To say that Dr. Virginia Caine has been busy these days would be a gross understatement. During her decades of service as director of the Marion County Health Department, she’s always kept on the go, but the pandemic has tested her stamina like nothing else.
“There’s no other illness that I’ve ever faced that’s been like COVID-19,” Caine said. “We had H1N1 back in 2009, HIV, which started in 1985-’86, and even Ebola. But nothing like the coronavirus.”
Coping with the virus has meant conducting hundreds of electronic and in-person meetings to coordinate the county’s response. It’s all in a day’s work for a first responder—one who’s quick to shine the spotlight not on herself, but on the rank-and-file health care workers who make the same sacrifices daily. Plus, the essential workers in all professions, from grocery clerks to bus drivers, who have kept the country moving even during the disease’s darkest days.
“I believe that ‘tireless’ is a very overused adjective, but if there was ever anyone to whom it genuinely applies, that person is Dr. Virginia Caine,” said Dr. Lisa Harris, Eskenazi Health CEO. “How fortunate are we to have this tireless champion of public health to meet the crisis that is COVID-19?”
When it comes to dealing with dangerous new diseases, Caine is something of an old hand. In the early days of the AIDS crisis, she created Indianapolis’ first HIV health care delivery system. She was also principal investigator for the Ryan White Title III funds, establishing the first AIDS clinics in 10 community health centers and in major city hospitals and providing resources for community-based prevention programs.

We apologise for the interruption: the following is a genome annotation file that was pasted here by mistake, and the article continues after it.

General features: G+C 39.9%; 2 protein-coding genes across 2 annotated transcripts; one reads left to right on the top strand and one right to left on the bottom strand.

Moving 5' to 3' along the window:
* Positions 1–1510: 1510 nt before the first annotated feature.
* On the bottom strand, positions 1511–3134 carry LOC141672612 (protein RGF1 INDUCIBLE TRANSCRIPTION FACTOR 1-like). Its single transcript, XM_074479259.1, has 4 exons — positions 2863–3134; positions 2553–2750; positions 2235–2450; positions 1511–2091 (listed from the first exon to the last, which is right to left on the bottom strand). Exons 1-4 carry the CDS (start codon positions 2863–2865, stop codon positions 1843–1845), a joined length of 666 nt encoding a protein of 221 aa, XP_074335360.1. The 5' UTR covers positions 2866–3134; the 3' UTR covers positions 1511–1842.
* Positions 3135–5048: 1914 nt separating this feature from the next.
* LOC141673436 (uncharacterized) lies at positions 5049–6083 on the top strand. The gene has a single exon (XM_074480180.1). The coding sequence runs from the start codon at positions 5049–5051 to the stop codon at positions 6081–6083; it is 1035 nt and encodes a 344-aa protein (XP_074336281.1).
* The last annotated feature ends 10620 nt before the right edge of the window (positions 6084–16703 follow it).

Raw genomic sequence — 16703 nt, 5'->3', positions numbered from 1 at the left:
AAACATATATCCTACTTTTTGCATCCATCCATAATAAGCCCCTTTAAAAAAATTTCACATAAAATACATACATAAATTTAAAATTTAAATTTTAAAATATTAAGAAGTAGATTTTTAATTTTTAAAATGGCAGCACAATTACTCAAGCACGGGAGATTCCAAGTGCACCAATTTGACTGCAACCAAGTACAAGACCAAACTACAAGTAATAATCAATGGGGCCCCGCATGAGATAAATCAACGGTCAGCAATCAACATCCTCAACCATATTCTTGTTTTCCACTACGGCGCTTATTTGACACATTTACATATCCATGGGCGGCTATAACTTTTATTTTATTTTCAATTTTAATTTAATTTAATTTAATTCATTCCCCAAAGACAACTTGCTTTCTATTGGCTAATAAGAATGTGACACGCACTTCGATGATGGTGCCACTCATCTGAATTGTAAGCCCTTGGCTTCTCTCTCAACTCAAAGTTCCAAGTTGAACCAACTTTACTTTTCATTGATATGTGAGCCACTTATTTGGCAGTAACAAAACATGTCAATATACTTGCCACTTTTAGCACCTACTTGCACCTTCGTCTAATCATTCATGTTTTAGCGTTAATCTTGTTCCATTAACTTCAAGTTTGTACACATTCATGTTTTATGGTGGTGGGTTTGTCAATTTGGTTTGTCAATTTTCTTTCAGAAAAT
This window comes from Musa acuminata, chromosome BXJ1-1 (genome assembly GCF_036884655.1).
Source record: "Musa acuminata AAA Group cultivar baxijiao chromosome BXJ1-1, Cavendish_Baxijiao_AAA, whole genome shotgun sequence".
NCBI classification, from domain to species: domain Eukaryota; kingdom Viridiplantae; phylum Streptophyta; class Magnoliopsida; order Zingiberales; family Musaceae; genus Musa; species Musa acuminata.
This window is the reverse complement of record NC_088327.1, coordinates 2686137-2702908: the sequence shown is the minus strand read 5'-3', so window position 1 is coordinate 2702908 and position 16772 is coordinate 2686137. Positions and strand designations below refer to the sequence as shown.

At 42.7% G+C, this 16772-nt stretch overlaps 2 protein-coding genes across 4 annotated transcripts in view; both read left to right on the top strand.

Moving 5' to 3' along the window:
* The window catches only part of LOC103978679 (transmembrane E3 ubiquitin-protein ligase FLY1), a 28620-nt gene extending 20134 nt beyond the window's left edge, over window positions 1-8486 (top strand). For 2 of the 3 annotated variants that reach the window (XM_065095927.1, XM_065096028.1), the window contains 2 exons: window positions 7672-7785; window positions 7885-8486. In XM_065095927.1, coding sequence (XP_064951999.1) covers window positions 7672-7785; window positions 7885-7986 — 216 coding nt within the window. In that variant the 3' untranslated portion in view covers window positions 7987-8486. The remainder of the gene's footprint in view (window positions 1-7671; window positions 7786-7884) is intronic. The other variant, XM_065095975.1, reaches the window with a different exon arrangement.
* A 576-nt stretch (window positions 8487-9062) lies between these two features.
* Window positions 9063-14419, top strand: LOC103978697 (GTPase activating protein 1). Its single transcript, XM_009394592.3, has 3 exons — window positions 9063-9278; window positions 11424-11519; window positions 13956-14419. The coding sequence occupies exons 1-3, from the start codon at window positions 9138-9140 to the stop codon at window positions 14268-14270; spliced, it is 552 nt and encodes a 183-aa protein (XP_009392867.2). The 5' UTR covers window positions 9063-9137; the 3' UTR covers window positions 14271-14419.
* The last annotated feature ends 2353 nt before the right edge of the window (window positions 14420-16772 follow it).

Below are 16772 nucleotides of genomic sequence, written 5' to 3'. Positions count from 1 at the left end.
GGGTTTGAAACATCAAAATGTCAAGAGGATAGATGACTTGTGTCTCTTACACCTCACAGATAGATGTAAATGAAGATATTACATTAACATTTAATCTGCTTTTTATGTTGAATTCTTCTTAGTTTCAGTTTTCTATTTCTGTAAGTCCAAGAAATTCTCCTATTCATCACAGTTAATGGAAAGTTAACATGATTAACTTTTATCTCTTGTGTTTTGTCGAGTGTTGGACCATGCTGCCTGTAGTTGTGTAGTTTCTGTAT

She also won praise for her efforts battling Black infant mortality. Back in 1987, the city had the highest Black infant mortality rate in the nation—slightly more than 26 deaths per 1,000 births.
“With the help of a lot of community leaders, we were able to reduce the mortality rate to its lowest ever in the history of Indianapolis,” said Caine, who served as co-director of the Indianapolis Healthy Babies Initiative. “Just last year , we were able to get our Black infant mortality rate down to 10.9 per 1,000.”
But Caine said she has plenty of tasks still on her plate. In the future, the city’s biggest health challenge will be addressing the social determinants of health, such as poverty and mental wellness. Unfortunately, the solutions to such problems can’t be found in a syringe or a hospital room. Or at least, not often. They will require coordination of organizations ranging from food pantries to psychiatric services.
But the issue, in her view, goes beyond “health” in its narrowest sense to broader economic issues. Put simply, it’s hard to maintain a healthy mind and body when you can’t, say, make rent.
“I really think we need to push for a living wage,” Caine said. “Not settle for the minimum wage we have now that’s been in place for decades.”